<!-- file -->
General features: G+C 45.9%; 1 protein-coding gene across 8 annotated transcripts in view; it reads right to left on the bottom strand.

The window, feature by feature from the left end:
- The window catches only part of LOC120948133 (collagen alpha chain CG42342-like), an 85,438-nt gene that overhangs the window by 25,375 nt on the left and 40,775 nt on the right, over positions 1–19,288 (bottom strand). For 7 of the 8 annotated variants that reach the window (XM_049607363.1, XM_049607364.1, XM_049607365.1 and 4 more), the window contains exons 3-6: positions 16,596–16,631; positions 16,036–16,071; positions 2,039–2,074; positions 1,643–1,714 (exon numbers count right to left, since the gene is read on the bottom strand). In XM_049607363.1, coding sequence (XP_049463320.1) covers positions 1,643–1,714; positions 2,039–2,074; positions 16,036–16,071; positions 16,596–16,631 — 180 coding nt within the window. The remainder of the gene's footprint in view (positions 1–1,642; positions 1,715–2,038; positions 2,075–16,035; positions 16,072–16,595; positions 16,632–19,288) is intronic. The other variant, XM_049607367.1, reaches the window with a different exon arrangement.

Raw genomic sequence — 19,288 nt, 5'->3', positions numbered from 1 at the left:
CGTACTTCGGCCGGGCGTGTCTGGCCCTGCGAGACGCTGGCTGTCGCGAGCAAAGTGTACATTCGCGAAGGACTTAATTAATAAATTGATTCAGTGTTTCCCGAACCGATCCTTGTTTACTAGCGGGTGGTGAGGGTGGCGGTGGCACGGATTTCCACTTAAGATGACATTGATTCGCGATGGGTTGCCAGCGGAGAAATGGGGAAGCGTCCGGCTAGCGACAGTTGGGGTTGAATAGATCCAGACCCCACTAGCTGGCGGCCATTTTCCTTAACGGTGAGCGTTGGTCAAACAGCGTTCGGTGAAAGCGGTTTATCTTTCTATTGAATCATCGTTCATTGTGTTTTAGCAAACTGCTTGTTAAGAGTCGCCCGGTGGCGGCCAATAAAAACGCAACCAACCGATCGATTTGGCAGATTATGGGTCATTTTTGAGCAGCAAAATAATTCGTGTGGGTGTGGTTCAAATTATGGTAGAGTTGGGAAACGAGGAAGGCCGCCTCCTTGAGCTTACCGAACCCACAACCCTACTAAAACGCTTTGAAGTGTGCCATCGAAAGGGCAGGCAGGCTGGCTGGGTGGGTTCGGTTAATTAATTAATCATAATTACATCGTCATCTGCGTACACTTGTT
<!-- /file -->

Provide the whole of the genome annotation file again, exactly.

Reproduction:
General features: G+C 45.9%; 1 protein-coding gene across 8 annotated transcripts in view; it reads right to left on the bottom strand.

The window, feature by feature from the left end:
- The window catches only part of LOC120948133 (collagen alpha chain CG42342-like), an 85,438-nt gene that overhangs the window by 25,375 nt on the left and 40,775 nt on the right, over positions 1–19,288 (bottom strand). For 7 of the 8 annotated variants that reach the window (XM_049607363.1, XM_049607364.1, XM_049607365.1 and 4 more), the window contains exons 3-6: positions 16,596–16,631; positions 16,036–16,071; positions 2,039–2,074; positions 1,643–1,714 (exon numbers count right to left, since the gene is read on the bottom strand). In XM_049607363.1, coding sequence (XP_049463320.1) covers positions 1,643–1,714; positions 2,039–2,074; positions 16,036–16,071; positions 16,596–16,631 — 180 coding nt within the window. The remainder of the gene's footprint in view (positions 1–1,642; positions 1,715–2,038; positions 2,075–16,035; positions 16,072–16,595; positions 16,632–19,288) is intronic. The other variant, XM_049607367.1, reaches the window with a different exon arrangement.

Raw genomic sequence — 19,288 nt, 5'->3', positions numbered from 1 at the left:
CGTACTTCGGCCGGGCGTGTCTGGCCCTGCGAGACGCTGGCTGTCGCGAGCAAAGTGTACATTCGCGAAGGACTTAATTAATAAATTGATTCAGTGTTTCCCGAACCGATCCTTGTTTACTAGCGGGTGGTGAGGGTGGCGGTGGCACGGATTTCCACTTAAGATGACATTGATTCGCGATGGGTTGCCAGCGGAGAAATGGGGAAGCGTCCGGCTAGCGACAGTTGGGGTTGAATAGATCCAGACCCCACTAGCTGGCGGCCATTTTCCTTAACGGTGAGCGTTGGTCAAACAGCGTTCGGTGAAAGCGGTTTATCTTTCTATTGAATCATCGTTCATTGTGTTTTAGCAAACTGCTTGTTAAGAGTCGCCCGGTGGCGGCCAATAAAAACGCAACCAACCGATCGATTTGGCAGATTATGGGTCATTTTTGAGCAGCAAAATAATTCGTGTGGGTGTGGTTCAAATTATGGTAGAGTTGGGAAACGAGGAAGGCCGCCTCCTTGAGCTTACCGAACCCACAACCCTACTAAAACGCTTTGAAGTGTGCCATCGAAAGGGCAGGCAGGCTGGCTGGGTGGGTTCGGTTAATTAATTAATCATAATTACATCGTCATCTGCGTACACTTGTT